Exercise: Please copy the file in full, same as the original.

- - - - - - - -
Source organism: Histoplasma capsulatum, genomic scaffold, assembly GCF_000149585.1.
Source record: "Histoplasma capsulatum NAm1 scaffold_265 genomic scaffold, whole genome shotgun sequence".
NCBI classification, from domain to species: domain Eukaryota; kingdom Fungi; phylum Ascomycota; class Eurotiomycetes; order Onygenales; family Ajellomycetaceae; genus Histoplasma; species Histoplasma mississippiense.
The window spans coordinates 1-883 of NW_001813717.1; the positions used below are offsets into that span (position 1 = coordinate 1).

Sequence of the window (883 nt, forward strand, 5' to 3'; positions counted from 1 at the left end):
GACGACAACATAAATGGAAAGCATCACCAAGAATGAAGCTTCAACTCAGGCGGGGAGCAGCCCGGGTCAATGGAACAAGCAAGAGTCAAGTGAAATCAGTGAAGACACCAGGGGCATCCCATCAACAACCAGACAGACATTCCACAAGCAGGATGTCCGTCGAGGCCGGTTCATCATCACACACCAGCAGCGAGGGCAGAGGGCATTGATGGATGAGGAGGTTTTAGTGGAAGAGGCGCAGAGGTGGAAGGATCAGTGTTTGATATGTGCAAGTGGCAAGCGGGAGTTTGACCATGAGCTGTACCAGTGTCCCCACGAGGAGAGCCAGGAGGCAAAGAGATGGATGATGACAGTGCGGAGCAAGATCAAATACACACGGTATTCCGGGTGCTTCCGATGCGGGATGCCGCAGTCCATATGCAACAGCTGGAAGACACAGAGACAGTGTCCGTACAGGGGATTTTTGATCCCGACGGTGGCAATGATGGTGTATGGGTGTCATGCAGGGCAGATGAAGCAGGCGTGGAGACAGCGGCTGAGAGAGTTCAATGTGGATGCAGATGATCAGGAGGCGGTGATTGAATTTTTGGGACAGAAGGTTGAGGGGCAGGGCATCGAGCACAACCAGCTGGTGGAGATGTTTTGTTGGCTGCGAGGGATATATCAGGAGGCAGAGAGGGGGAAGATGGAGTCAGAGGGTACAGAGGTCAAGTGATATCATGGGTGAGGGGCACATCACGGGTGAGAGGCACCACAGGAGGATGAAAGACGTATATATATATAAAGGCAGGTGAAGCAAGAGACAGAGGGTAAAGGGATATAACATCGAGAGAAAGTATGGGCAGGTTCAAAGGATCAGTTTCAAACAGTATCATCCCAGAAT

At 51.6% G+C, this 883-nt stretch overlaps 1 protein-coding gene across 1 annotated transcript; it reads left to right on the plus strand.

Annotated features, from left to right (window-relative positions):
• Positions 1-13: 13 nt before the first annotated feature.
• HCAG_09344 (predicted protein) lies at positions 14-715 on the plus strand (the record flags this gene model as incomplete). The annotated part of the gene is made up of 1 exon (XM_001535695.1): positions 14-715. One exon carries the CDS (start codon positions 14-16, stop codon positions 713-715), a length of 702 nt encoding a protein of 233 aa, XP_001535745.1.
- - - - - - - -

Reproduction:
Source organism: Histoplasma capsulatum, genomic scaffold, assembly GCF_000149585.1.
Source record: "Histoplasma capsulatum NAm1 scaffold_265 genomic scaffold, whole genome shotgun sequence".
NCBI classification, from domain to species: domain Eukaryota; kingdom Fungi; phylum Ascomycota; class Eurotiomycetes; order Onygenales; family Ajellomycetaceae; genus Histoplasma; species Histoplasma mississippiense.
The window spans coordinates 1-883 of NW_001813717.1; the positions used below are offsets into that span (position 1 = coordinate 1).

Sequence of the window (883 nt, forward strand, 5' to 3'; positions counted from 1 at the left end):
GACGACAACATAAATGGAAAGCATCACCAAGAATGAAGCTTCAACTCAGGCGGGGAGCAGCCCGGGTCAATGGAACAAGCAAGAGTCAAGTGAAATCAGTGAAGACACCAGGGGCATCCCATCAACAACCAGACAGACATTCCACAAGCAGGATGTCCGTCGAGGCCGGTTCATCATCACACACCAGCAGCGAGGGCAGAGGGCATTGATGGATGAGGAGGTTTTAGTGGAAGAGGCGCAGAGGTGGAAGGATCAGTGTTTGATATGTGCAAGTGGCAAGCGGGAGTTTGACCATGAGCTGTACCAGTGTCCCCACGAGGAGAGCCAGGAGGCAAAGAGATGGATGATGACAGTGCGGAGCAAGATCAAATACACACGGTATTCCGGGTGCTTCCGATGCGGGATGCCGCAGTCCATATGCAACAGCTGGAAGACACAGAGACAGTGTCCGTACAGGGGATTTTTGATCCCGACGGTGGCAATGATGGTGTATGGGTGTCATGCAGGGCAGATGAAGCAGGCGTGGAGACAGCGGCTGAGAGAGTTCAATGTGGATGCAGATGATCAGGAGGCGGTGATTGAATTTTTGGGACAGAAGGTTGAGGGGCAGGGCATCGAGCACAACCAGCTGGTGGAGATGTTTTGTTGGCTGCGAGGGATATATCAGGAGGCAGAGAGGGGGAAGATGGAGTCAGAGGGTACAGAGGTCAAGTGATATCATGGGTGAGGGGCACATCACGGGTGAGAGGCACCACAGGAGGATGAAAGACGTATATATATATAAAGGCAGGTGAAGCAAGAGACAGAGGGTAAAGGGATATAACATCGAGAGAAAGTATGGGCAGGTTCAAAGGATCAGTTTCAAACAGTATCATCCCAGAAT

At 51.6% G+C, this 883-nt stretch overlaps 1 protein-coding gene across 1 annotated transcript; it reads left to right on the plus strand.

Annotated features, from left to right (window-relative positions):
• Positions 1-13: 13 nt before the first annotated feature.
• HCAG_09344 (predicted protein) lies at positions 14-715 on the plus strand (the record flags this gene model as incomplete). The annotated part of the gene is made up of 1 exon (XM_001535695.1): positions 14-715. One exon carries the CDS (start codon positions 14-16, stop codon positions 713-715), a length of 702 nt encoding a protein of 233 aa, XP_001535745.1.